Inside a freezer at the Cockrell School of Engineering at the University of Texas at Austin is a collection of wastewater samples, drawn from the city's two major treatment plants over the last month.
They're stashed away while a team of researchers finalizes their procedure for analyzing them. The goal? To measure the concentration of COVID-19 in the city's domestic wastewater in the hopes of detecting outbreaks sooner.
"Everybody has to flush," Associate Professor Dr. Mary Jo Kirisits told Austonia. "Everybody is contributing their sample on a daily basis."
The practice of studying waste
Kirisits, along with colleagues from the Cockrell School and the Texas Advanced Computing Lab, is working on the study, which was commissioned by Austin Water and is scheduled to run until June 2021.
The water utility is collecting samples three days a week, sometimes multiple times per day, for the researchers to analyze; they will share their results with Austin Public Health.
This type of wastewater analysis isn't new.
"Certainly looking and analyzing wastewater is something that has been done historically for other diseases where vehicles of transmission are being shed by feces," Kirisits said, adding that it continues to be used to detect polio in other countries.
Now research groups worldwide are applying the technique to monitor the spread of COVID-19.
Studies show that the viral RNA can appear in feces within three days of infection, which is much sooner than it takes symptoms to appear in some patients or for local hospital rates to reflect an uptick, according to an April report from the journal Nature.
Local health officials often lament this lag time between when an outbreak occurs and when it is reflected in test results or hospital admission rates.
But the hope is that this wastewater study can function as a kind of warning system, alerting researchers to any COVID-19 resurgences in the coming months. "If [cases] do start to uptick," Kirisits said, "we're going to be able to see that before the cases start arriving in the hospital."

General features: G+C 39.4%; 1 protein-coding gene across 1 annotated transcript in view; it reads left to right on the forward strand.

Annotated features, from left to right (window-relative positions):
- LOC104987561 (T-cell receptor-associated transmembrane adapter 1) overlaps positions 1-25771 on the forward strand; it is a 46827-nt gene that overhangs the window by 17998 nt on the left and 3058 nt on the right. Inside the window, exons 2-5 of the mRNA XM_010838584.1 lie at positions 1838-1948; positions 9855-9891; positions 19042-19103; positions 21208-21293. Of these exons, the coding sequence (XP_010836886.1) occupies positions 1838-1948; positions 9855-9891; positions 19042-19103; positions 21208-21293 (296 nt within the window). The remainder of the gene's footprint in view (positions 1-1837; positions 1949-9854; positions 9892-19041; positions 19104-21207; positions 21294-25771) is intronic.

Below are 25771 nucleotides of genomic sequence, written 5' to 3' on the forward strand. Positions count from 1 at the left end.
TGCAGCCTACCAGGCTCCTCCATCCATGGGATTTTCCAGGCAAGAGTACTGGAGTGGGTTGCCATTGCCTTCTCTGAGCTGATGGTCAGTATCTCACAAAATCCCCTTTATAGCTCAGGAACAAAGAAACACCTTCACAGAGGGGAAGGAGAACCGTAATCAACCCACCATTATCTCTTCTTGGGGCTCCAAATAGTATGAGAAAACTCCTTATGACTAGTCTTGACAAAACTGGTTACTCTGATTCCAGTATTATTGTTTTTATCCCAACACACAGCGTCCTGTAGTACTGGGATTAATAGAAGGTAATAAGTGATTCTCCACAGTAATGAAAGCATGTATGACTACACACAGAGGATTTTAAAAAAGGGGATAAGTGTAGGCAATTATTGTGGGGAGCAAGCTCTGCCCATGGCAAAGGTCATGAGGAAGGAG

How it helps contain a pandemic
Preparing the coolers.(Mary Jo Kirisitis)
The sooner researchers—and Austin Public Health officials—learn of an outbreak, the sooner they can act to contain it.
"If we find a hotspot in a part of Austin that hasn't been on the radar screen—because maybe people aren't getting tested in that area for whatever reason—we can say, 'Hey, maybe we need to increase the education about social distancing or mask wearing or hand washing in that area,'" Kirisits said. "Maybe we need to deploy more testing resources to that area."
Ideally, researchers will also be able to refine the sampling process by deploying autosamplers at different locations around Austin—such as inside a manhole—to help pinpoint where outbreaks may be occurring.
Relying on samples from the treatment plants, as is currently the case, means researchers can only know if an outbreak is occurring in the area served by one of the two treatment plants, each of which serves around half a million people.
"Really the point that we're at right now is to use this [COVID-19 concentration metric] to understand what's happening temporarily in our sewersheds here in Austin," Kirisits said. "It's going to be great when we get to the point that [it] is really coming down and it's below our detection limit."
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